Bruins coach Julien wants to see players avoid vulnerable positions


We’re used to coaches passionately defending their players following controversial hits. Boston Bruins coach Claude Julien didn’t do that after Penguins forward Matt Cooke knocked defenseman Adam McQuaid into the boards from behind.

In fact, before Julien seemed to be more focused on what the victims of such hits can do to avoid being hurt in the future.

“And I’ve said it before, and I’m certainly not going to change my mind because it happened to one of our players, but I’ve always said that we have to educate our players to not put themselves in vulnerable positions,” Julien told the Boston Globe. “And I’m not talking necessarily about last night, I’m talking about those kind of things that are happening and right now.

“Because the rule says you can’t hit somebody from behind. Sometimes we take advantage of that rule, and it’s dangerous.

“And in order to make our game better, I think it’s gotta come from both sides. Players gotta understand that there’s somebody coming and don’t put yourself in vulnerable position. But the player hitting, have to be aware of it. And I’ve been an advocate of that a long time and I still believe in it.”

Julien added that he wasn’t “convinced [Cooke’s hit was] a suspendable thing.”

The question of whether or not McQuaid specifically put himself in a vulnerable position was raised with the blueliner.

“I don’t know why anybody would want to put themselves in a [vulnerable] position, or would want [to get hit from behind],” McQuaid said, according to CSN New England. “If that’s the way people saw it, then they’re entitled to their own opinion.”

Furthermore, McQuaid just wants to put this incident behind him going into Game 2 tonight.

“There’s so many things to focus on and get ready for and we just get ready for the next game and that’s it,” he said.


Playoffs Tonight: Penguins look to even series vs Bruins

Matt Cooke explains his hit on McQuaid

No discipline for Cooke or Bolland after iffy Game 1 hits

Bylsma doesn’t think Cooke deserved major penalty

Report: Islanders cut first-rounder Barzal from camp

Mathew Barzal
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It seems Mathew Barzal has played in his last game in a New York Islanders’ uniform for a little while.

Barzal took part in the Islanders’ preseason finale against the Washington Capitals on Sunday, but after that contest the Islanders decided to return him to WHL Seattle, per Newsday’s Arthur Staple.

He was taken with the 16th overall pick in 2015 NHL Entry Draft. That selection was well-traveled as it originally belonged to the Pittsburgh Penguins, but was involved in the David Perron trade and then moved to the Islanders as part of Edmonton’s deal to get Griffin Reinhart.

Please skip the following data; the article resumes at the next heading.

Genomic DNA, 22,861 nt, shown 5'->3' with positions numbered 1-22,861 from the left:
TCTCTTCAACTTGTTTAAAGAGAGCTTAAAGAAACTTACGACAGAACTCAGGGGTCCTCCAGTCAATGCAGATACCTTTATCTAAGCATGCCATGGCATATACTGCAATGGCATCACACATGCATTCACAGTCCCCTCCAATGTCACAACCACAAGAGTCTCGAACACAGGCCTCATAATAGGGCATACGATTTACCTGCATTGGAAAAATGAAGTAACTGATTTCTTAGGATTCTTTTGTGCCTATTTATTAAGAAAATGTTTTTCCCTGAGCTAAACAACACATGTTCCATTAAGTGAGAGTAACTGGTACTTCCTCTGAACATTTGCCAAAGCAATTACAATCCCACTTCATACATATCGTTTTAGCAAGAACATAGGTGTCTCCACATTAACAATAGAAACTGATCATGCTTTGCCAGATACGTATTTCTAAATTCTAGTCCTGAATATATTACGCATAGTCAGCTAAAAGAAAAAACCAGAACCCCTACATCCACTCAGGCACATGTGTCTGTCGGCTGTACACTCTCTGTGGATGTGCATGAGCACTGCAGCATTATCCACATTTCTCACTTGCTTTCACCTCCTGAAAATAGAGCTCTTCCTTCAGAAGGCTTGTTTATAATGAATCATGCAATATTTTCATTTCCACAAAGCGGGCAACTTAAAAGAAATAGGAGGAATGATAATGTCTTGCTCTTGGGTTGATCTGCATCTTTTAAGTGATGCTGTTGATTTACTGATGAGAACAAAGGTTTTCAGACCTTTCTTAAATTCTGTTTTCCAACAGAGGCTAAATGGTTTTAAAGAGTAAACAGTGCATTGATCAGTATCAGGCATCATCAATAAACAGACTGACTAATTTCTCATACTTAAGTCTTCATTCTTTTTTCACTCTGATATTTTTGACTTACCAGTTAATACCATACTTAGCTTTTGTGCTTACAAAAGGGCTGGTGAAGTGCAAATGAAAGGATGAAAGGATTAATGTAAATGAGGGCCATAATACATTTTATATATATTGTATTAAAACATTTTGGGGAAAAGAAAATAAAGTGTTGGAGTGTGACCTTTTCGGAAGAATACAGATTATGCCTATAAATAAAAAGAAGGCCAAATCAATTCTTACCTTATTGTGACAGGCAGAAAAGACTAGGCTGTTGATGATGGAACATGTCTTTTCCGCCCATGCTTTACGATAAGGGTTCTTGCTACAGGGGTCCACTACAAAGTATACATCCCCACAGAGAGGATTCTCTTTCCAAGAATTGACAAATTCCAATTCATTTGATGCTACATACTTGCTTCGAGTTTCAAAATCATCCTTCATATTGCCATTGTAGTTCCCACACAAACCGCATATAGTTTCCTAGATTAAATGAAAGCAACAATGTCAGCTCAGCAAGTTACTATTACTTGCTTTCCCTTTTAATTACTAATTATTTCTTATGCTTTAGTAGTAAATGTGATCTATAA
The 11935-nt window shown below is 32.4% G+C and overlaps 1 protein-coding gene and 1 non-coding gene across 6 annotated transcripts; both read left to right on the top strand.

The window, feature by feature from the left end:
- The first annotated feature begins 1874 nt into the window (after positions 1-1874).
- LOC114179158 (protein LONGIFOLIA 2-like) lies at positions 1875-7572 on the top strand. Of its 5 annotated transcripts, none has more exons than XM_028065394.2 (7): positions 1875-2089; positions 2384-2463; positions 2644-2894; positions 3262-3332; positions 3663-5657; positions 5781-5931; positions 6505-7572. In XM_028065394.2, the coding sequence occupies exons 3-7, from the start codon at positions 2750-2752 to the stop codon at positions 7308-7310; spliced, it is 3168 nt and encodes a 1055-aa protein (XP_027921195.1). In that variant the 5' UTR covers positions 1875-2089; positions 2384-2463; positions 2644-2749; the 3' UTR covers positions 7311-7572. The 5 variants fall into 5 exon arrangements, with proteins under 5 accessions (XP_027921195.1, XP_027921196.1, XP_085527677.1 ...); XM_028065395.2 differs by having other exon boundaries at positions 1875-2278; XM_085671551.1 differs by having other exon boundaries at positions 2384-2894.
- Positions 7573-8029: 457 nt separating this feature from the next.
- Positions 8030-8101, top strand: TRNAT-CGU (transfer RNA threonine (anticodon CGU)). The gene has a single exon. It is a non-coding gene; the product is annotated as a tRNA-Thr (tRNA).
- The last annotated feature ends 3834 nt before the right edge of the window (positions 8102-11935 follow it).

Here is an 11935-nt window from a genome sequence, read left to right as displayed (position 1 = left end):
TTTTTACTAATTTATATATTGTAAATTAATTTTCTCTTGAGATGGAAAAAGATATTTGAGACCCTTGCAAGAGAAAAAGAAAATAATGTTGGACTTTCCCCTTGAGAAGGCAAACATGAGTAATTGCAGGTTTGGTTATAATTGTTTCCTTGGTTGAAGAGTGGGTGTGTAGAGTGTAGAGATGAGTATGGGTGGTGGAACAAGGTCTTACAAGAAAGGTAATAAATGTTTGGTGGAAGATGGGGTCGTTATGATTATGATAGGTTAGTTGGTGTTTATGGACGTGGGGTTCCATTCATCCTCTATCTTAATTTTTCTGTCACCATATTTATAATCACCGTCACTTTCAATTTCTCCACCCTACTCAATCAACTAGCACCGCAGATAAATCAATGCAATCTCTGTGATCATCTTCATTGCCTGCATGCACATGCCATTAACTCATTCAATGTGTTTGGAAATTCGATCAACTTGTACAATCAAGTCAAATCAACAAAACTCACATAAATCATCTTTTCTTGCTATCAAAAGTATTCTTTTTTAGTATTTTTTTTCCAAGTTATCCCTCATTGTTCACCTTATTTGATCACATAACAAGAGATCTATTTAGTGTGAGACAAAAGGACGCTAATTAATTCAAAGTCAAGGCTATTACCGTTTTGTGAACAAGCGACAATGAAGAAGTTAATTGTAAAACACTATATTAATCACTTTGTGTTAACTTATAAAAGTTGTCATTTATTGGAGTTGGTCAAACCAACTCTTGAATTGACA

Barzal is noteworthy for his skill and speed, but he may have slipped in the draft due to a knee injury he sustained during the 2014-15 campaign.

The Islanders also reassigned Kirill Petrov, Kevin Czuczman, Scott Mayfield, and Adam Pelech to the AHL’s Bridgeport Sound Tigers.

Torres offered in-person hearing, potentially setting up long suspension

Torres hit

What will Raffi Torres get this time?

The 33-year-old forward that has become known primarily for his controversial hits has once again put himself in the sights of the NHL’s Department of Players Safety. They confirmed that he was offered an in-person hearing following his hit on Jakub Silfverberg Saturday night. He declined the opportunity to meet with them face-to-face, but the offer itself is an important detail because it gives the league the option to suspend him for more than five games.

It certainly seems like the stage is set for a lengthy suspension. While Torres is not considered a repeat offender as his last suspension came more than 18 months ago, the NHL still retains the right to consider his history when deciding on this matter.

Among other incidents, he was once was banned from 25 games for his hit on Marian Hossa in 2012, although it was later reduced to 21 contests after an appeal. The NHL found that Torres was guilty of breaking three rules for that hit; namely interference, charging, and illegally hitting the head. The NHL is reviewing Torres’ latest incident for the same three violations.

You can see the hit below:

And here it is slowed down:

Torres got a match penalty and Silfverberg left the game. Fortunately, Ducks coach Bruce Boudreau said that Silfverberg could have returned, but was kept out for precautionary reasons.